Tuesday, 2 October 2012

Things I’ve learnt from being on a funding board

Posted by Jean Adams

A few years ago I was invited to join a research funding board. I said yes, because: I was flattered to be joining the esteemed ranks of ‘important’ people on such committees; I thought it would look good on my CV; and everyone says you learn a lot about writing grant applications from being on a funding board.

So, in the best tradition of reflexive practice, I thought it might be time to try and work out exactly what it is I have learnt from the experience. These are just some initial reflections and I think they’re probably fairly specific to the committee that I am on. Whatever else you think, do not think that this is a set of rules for winning research funding. I am nowhere near confident enough in my own grant winning ability to start offering anyone else advice.

First, an outline of the process. There are 17 members of the committee, including three ‘lay’ members. All applications go through an initial screening process where a sub-committee of three members confirm the application is in scope. At the full board, each application (which contains around 50-60 pages of application form, references, reviewers’ comments, budgets etc) is assigned a lead and second academic assessor, and a lay assessor. The lead academic assessor summarises the application to the rest of the committee, summing up both strengths and weaknesses. The second and lay assessors are then invited to add any additional comments before opening up the discussion to the full membership. Each application gets 15 minutes and once the lead, second and lay assessors have done their bits, this means around 5-7mins of actual discussion. We deal with anything between four and 16 applications per meeting.

Being a member of this board takes up a lot of time. I started out trying to read all applications in detail prior to each meeting. Then I noticed that other committee members didn’t seem to be doing this, and that it was taking me up to two days per meeting. Increasingly, I find that I don’t have time to read each application fully, so I concentrate on the applications I’m lead or second for and skim the others. This means that perhaps only four people (lead, second and lay assessors, and chair) have a really good knowledge of each application. It seems inevitable that some good applications will get rejected, and some not so good ones funded, just because of how these four individuals respond to them.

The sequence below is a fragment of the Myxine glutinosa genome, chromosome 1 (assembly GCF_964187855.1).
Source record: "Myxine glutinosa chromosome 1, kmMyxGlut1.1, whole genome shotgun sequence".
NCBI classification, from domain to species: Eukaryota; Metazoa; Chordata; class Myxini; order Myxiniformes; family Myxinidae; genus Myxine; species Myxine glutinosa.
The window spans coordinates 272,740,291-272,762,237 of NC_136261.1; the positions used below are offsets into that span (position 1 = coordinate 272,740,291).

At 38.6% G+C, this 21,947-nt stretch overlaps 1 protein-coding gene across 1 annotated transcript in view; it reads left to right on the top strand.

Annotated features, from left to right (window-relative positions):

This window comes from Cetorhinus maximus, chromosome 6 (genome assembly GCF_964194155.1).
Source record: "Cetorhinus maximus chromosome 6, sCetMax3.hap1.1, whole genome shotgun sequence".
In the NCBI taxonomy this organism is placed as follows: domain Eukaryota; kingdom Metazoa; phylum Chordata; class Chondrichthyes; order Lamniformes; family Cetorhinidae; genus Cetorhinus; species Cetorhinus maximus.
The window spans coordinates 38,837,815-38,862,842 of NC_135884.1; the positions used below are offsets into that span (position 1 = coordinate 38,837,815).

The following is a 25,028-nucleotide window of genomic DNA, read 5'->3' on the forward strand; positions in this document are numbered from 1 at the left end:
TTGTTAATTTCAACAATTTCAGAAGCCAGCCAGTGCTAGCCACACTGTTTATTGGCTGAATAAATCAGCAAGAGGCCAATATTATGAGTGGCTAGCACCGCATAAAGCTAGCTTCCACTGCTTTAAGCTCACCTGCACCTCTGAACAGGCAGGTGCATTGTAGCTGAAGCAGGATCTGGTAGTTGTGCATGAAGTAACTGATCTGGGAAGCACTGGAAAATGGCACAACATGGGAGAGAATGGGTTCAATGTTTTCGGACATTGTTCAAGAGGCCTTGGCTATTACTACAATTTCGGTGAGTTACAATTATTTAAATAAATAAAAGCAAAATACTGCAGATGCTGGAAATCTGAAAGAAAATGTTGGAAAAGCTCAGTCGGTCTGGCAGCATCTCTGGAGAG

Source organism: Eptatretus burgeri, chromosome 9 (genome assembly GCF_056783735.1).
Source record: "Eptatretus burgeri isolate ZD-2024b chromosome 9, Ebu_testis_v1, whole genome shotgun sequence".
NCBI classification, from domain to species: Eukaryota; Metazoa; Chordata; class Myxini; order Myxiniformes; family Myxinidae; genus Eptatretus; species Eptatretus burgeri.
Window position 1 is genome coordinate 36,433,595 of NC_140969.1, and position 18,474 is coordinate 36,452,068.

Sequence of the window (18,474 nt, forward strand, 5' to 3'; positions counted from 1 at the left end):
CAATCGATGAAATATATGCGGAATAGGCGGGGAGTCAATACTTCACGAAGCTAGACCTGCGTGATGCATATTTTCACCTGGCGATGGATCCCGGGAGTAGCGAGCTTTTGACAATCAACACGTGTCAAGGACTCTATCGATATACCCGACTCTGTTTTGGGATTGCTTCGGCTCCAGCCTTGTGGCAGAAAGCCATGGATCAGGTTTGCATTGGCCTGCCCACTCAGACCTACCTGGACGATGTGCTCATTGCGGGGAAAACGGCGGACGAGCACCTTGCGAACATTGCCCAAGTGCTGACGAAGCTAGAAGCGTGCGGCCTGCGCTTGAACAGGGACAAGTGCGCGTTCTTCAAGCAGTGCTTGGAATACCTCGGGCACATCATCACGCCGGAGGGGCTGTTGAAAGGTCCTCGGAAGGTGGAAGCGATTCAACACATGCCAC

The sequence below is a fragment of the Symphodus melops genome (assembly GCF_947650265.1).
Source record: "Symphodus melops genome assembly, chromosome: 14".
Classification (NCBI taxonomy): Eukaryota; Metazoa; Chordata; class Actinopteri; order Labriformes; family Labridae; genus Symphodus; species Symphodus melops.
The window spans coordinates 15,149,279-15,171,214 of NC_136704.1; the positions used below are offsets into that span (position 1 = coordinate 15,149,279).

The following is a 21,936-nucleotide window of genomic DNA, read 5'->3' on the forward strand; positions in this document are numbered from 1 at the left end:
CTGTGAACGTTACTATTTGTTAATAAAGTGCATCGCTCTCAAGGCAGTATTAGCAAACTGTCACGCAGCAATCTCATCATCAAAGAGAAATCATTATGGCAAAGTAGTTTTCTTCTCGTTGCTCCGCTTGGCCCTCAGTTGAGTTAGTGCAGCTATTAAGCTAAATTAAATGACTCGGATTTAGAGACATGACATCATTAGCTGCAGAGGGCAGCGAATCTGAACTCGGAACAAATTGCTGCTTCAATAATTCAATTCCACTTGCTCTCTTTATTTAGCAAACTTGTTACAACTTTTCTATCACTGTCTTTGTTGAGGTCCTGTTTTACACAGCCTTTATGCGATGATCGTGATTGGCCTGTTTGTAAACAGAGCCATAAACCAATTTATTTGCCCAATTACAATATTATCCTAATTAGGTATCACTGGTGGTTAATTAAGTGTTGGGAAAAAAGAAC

I find the meetings pretty scary. To begin with I found it absolutely terrifying having to present my critique of applications to a room full of my elders and betters. Now I’m used to that, but am still not immune to the late nights, Sunday afternoons, commitment, and life-compromise that has gone into preparing every application. Often I find it scary how quickly we deal with them. I worry that we don’t treat the applications we receive as we would want our applications to be treated. But, realistically, how could we do it better? The process has to be manageable. We can’t let each meeting turn into a three-day critical appraisal marathon.

The committee know the guidance that applies to our funding scheme pretty well. I am always surprised that applicants don’t read, don’t act on, or somehow don't think this guidance applies to them. It is all fairly standard stuff on the difference between a pilot study and a full trial; the sort of inter-disciplinary working we expect; and the level of patient and public involvement required. Why would people think that it somehow isn’t relevant to them?

Reviewers’ comments rarely make or break an application. I was pretty surprised by this, because when you’re writing, and re-writing, a grant “what the reviewers will think” seems to be a key determinant of what goes in. Maybe I mis-interpreted “reviewers” too literally and what is meant is just “the people who will make the decision”. But, really, we read the applications and make our own decisions then see if the reviewers picked up anything important that we missed. The reviews are often pretty superficial, so we don’t always expect to find much additional information there. The confusion might be that the applicants are fed back the reviews in full, but just a bullet-point summary of the committee's thoughts. So I guess it might feel that these are what matter the most.

And that might be it for what I've learnt. Does any of this surprise you? I’m not sure it will change the way I approach grant writing in the future. But it’s certainly an interesting experience and the hotel the meetings are held in does good cake.

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